Wrongful Death Lawsuit Filed Against ICON Aircraft
Opinion Editorial by Jason J. Baker – Trial Lawyers Danko/ Meredith along with co-counsels Nelson & Fraenkel, have filed a wrongful death lawsuit against ICON Aircraft on behalf of Cagri Sever’s wife and two children. Sever had joined ICON shortly before the deadly crash. In what could be described as a legal stunt, counsel recognizes that the general rule is that a family cannot sue an employer for a loved one’s work-related death, but instead argues that…(buckle up!):
“[sic] the ICON A5 is a seaplane and it crashed along the shores of Lake Berryessa, which is considered “navigable waters.” Thus, the federal laws of admiralty apply. Those laws, which would hold ICON accountable for the actions of its chief pilot, trump state workers compensation law.”
§ Note: Admiralty law or maritime law is a body of law that governs nautical issues and private maritime disputes. Admiralty law comprises both domestic law on maritime activities, and private international law governing the relationships between private parties operating or using ocean-going ships.
According to the rule in the ambulance chaser world, confident attorneys are supposed to pound the law, less confident attorneys are to pound the table and attorneys who argue by the use of hot air and embark in shaky cases, generally and eventually… pound sand. If counsel now manages to somehow play magic and create the impression that aircraft manufacturers retain ultimate liability and responsibility for the actions of their own staff – things may get interesting. Meanwhile I am nominating this lawsuit for Most Comical Aviation Lawsuit in 2018. We ought to see if someone else will go and top it…
Make no mistake about it, nobody in this industry likes to see suffering widows and children as a result of accidents, however greediness isn’t always the perfect recipe to score the loaded checking and savings account. We’ll have to see how the judges respond.
Further Cringe-worthy Fluff:
“Karkow flew to Lake Berryessa, a virtual stone’s throw from the ICON factory. Once there, Karkow couldn’t resist the urge to engage is some low level maneuvering over the water. Minutes after takeoff, Karkow crashed onto the shore, leaving both of them dead.”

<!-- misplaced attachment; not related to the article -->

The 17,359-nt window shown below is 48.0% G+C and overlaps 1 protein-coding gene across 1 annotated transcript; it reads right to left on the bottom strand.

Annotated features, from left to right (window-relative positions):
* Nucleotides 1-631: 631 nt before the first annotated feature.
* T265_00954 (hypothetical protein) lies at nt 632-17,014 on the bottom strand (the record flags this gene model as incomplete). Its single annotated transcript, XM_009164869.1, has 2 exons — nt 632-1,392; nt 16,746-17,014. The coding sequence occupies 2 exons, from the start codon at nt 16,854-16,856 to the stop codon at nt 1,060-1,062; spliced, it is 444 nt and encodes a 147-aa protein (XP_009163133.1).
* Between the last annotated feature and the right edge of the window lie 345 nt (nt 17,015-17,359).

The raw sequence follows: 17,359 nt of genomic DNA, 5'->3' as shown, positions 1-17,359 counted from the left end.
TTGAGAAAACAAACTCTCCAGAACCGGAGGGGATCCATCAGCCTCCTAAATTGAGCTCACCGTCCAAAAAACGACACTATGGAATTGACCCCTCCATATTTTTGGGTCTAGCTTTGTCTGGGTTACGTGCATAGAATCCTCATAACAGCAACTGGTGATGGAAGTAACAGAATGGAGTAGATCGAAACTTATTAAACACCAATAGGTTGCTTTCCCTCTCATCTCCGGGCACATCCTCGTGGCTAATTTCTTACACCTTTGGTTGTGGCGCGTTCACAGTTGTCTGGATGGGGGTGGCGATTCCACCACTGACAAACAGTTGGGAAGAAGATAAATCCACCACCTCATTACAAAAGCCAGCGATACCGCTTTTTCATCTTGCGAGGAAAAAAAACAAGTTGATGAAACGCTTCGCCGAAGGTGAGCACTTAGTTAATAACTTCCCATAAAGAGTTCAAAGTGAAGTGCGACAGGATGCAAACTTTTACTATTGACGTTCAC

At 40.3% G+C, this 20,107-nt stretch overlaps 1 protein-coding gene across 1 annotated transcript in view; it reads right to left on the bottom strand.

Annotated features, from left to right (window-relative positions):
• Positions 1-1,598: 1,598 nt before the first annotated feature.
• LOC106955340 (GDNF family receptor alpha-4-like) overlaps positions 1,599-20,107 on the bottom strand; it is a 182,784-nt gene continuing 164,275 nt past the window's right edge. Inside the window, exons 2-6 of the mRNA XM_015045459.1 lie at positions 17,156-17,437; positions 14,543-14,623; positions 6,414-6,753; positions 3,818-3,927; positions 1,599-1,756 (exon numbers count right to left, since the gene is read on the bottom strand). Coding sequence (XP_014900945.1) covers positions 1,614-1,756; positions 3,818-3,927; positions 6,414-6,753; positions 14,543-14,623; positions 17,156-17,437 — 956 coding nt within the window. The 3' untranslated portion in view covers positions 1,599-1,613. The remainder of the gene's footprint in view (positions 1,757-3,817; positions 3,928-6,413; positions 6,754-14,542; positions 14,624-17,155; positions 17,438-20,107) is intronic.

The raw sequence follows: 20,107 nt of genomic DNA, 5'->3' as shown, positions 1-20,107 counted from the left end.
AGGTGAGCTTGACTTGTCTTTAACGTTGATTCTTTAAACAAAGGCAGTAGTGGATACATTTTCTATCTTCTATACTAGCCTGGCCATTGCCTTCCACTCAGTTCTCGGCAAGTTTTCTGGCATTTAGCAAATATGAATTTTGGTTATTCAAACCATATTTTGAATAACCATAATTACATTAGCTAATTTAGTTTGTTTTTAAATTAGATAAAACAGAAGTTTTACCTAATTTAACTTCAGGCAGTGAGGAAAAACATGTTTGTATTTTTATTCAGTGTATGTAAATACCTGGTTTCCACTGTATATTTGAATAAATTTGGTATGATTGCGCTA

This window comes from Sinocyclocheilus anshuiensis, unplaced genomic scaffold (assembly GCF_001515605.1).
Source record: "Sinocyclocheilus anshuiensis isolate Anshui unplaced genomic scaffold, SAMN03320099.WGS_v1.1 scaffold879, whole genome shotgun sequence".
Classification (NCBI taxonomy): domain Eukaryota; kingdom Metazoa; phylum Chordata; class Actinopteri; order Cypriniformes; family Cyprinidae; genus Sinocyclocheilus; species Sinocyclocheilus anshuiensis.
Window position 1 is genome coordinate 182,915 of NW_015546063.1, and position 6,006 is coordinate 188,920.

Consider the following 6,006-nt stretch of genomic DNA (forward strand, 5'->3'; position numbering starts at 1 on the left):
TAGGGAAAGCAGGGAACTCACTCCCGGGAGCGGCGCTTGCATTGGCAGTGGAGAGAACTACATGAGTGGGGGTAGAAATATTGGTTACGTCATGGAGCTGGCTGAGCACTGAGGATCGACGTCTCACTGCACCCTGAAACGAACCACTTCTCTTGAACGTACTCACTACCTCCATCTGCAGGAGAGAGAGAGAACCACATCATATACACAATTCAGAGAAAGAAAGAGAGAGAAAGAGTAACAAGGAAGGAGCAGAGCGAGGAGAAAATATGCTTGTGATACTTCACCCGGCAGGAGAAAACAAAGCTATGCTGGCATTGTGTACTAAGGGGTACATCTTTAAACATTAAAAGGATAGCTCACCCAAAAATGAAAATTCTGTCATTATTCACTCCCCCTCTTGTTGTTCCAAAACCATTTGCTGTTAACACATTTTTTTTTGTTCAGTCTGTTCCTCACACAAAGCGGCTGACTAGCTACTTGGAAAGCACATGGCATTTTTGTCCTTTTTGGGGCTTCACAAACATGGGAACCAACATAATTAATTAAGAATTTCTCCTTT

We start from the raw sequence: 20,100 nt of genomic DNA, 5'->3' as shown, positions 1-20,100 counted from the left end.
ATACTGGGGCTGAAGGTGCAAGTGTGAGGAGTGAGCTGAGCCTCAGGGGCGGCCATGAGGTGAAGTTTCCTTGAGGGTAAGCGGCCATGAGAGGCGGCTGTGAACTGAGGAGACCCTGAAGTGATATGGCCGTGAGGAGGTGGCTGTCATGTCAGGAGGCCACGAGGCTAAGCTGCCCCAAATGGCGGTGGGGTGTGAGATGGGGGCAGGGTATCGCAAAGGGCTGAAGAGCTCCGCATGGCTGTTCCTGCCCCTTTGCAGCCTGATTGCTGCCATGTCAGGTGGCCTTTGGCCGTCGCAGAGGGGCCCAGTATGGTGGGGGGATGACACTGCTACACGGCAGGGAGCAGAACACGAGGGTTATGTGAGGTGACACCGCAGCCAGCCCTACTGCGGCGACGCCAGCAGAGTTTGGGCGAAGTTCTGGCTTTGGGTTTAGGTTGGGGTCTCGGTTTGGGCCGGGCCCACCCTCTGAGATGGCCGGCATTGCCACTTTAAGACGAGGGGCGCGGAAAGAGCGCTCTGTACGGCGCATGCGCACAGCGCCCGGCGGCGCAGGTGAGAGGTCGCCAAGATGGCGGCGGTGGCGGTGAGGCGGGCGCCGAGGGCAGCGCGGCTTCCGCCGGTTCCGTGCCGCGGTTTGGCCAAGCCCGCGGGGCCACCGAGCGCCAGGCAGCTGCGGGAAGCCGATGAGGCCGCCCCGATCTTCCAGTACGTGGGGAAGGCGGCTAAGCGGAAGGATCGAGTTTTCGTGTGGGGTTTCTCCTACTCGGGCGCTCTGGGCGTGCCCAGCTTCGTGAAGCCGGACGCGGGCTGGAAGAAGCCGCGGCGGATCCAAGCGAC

“Critics of the A5 — which some refer to as “a jet-ski with wings” questioned from the outset whether it was such a good idea. The A5 is all about the fun and excitement of flying close to the water. But low level maneuvering is dangerous business and, as any fighter pilot will tell you, it’s even more so when conducted over water. Does it really make sense to market a machine built for this purpose to the general public?”
Scientific research over the last 100+ years of manned flight have confirmed an inherent inability of the human body to survive or withstand high velocity collisions with almost any object, time and time again. Even very intelligent Ford Motor Company Engineers realize that subjecting the human body to anything heavier than a cotton ball (at the average speed of cars or airplanes), isn’t going to end very pretty, in fact, its very likely a cotton ball will kill you dead… Maybe people (humans) make mistakes and suffer for them?
Jason Baker works as a marketing & advertising consultant, translator and freelance writer with a focus on aviation-, automotive- and heavy trucking industry. He holds a commercial pilot certificate (SEL/SES/MEL), instrument rating as well as advanced & instrument ground instructor certificates. Jason has owned and operated Seaplaneforum.com for 8 years and is the owner & publisher of Seaplanemagazine.com. For more information about services offered, visit Baker Aviation Consulting & Services via: jasonjamesbaker.com